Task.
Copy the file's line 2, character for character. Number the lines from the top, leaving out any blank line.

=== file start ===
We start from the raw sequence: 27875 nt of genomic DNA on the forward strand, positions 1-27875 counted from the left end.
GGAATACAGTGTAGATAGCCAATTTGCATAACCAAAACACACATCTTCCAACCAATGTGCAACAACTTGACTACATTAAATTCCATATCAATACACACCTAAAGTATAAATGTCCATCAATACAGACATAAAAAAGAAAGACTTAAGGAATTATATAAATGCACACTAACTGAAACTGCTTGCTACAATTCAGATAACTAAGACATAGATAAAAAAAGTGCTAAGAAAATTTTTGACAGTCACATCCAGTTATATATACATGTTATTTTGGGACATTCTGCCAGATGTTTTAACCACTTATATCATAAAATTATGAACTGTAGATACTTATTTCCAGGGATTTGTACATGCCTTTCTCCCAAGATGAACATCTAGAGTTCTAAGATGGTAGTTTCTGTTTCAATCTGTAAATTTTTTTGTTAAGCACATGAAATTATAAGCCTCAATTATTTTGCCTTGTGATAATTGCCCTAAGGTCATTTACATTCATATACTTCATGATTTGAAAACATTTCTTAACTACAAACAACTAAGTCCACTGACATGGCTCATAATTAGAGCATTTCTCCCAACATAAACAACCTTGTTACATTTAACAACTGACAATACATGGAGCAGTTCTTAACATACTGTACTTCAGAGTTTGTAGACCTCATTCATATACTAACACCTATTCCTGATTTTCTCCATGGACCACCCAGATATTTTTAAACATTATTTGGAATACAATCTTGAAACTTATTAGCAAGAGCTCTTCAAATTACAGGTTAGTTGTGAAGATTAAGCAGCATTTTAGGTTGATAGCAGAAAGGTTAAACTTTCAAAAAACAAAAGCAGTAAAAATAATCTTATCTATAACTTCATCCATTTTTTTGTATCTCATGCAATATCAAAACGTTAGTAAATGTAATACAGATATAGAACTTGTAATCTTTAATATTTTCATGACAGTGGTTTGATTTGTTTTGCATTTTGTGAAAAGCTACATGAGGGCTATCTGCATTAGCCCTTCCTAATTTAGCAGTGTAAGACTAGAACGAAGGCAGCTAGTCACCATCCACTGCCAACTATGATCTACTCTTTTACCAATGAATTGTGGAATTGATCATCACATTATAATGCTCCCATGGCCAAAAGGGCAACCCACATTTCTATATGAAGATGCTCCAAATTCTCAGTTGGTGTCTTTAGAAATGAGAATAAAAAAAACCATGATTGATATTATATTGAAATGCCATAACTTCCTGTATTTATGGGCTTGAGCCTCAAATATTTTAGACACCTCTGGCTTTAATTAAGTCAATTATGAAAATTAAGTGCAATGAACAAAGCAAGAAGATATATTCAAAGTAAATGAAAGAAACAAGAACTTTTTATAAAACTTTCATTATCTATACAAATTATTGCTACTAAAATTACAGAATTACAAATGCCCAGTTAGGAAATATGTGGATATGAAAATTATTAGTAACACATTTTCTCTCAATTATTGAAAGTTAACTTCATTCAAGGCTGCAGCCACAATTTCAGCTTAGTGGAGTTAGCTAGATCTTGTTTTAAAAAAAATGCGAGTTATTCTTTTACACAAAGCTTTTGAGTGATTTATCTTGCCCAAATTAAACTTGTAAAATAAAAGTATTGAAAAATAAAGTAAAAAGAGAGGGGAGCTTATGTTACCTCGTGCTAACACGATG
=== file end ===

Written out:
GGAATACAGTGTAGATAGCCAATTTGCATAACCAAAACACACATCTTCCAACCAATGTGCAACAACTTGACTACATTAAATTCCATATCAATACACACCTAAAGTATAAATGTCCATCAATACAGACATAAAAAAGAAAGACTTAAGGAATTATATAAATGCACACTAACTGAAACTGCTTGCTACAATTCAGATAACTAAGACATAGATAAAAAAAGTGCTAAGAAAATTTTTGACAGTCACATCCAGTTATATATACATGTTATTTTGGGACATTCTGCCAGATGTTTTAACCACTTATATCATAAAATTATGAACTGTAGATACTTATTTCCAGGGATTTGTACATGCCTTTCTCCCAAGATGAACATCTAGAGTTCTAAGATGGTAGTTTCTGTTTCAATCTGTAAATTTTTTTGTTAAGCACATGAAATTATAAGCCTCAATTATTTTGCCTTGTGATAATTGCCCTAAGGTCATTTACATTCATATACTTCATGATTTGAAAACATTTCTTAACTACAAACAACTAAGTCCACTGACATGGCTCATAATTAGAGCATTTCTCCCAACATAAACAACCTTGTTACATTTAACAACTGACAATACATGGAGCAGTTCTTAACATACTGTACTTCAGAGTTTGTAGACCTCATTCATATACTAACACCTATTCCTGATTTTCTCCATGGACCACCCAGATATTTTTAAACATTATTTGGAATACAATCTTGAAACTTATTAGCAAGAGCTCTTCAAATTACAGGTTAGTTGTGAAGATTAAGCAGCATTTTAGGTTGATAGCAGAAAGGTTAAACTTTCAAAAAACAAAAGCAGTAAAAATAATCTTATCTATAACTTCATCCATTTTTTTGTATCTCATGCAATATCAAAACGTTAGTAAATGTAATACAGATATAGAACTTGTAATCTTTAATATTTTCATGACAGTGGTTTGATTTGTTTTGCATTTTGTGAAAAGCTACATGAGGGCTATCTGCATTAGCCCTTCCTAATTTAGCAGTGTAAGACTAGAACGAAGGCAGCTAGTCACCATCCACTGCCAACTATGATCTACTCTTTTACCAATGAATTGTGGAATTGATCATCACATTATAATGCTCCCATGGCCAAAAGGGCAACCCACATTTCTATATGAAGATGCTCCAAATTCTCAGTTGGTGTCTTTAGAAATGAGAATAAAAAAAACCATGATTGATATTATATTGAAATGCCATAACTTCCTGTATTTATGGGCTTGAGCCTCAAATATTTTAGACACCTCTGGCTTTAATTAAGTCAATTATGAAAATTAAGTGCAATGAACAAAGCAAGAAGATATATTCAAAGTAAATGAAAGAAACAAGAACTTTTTATAAAACTTTCATTATCTATACAAATTATTGCTACTAAAATTACAGAATTACAAATGCCCAGTTAGGAAATATGTGGATATGAAAATTATTAGTAACACATTTTCTCTCAATTATTGAAAGTTAACTTCATTCAAGGCTGCAGCCACAATTTCAGCTTAGTGGAGTTAGCTAGATCTTGTTTTAAAAAAAATGCGAGTTATTCTTTTACACAAAGCTTTTGAGTGATTTATCTTGCCCAAATTAAACTTGTAAAATAAAAGTATTGAAAAATAAAGTAAAAAGAGAGGGGAGCTTATGTTACCTCGTGCTAACACGATG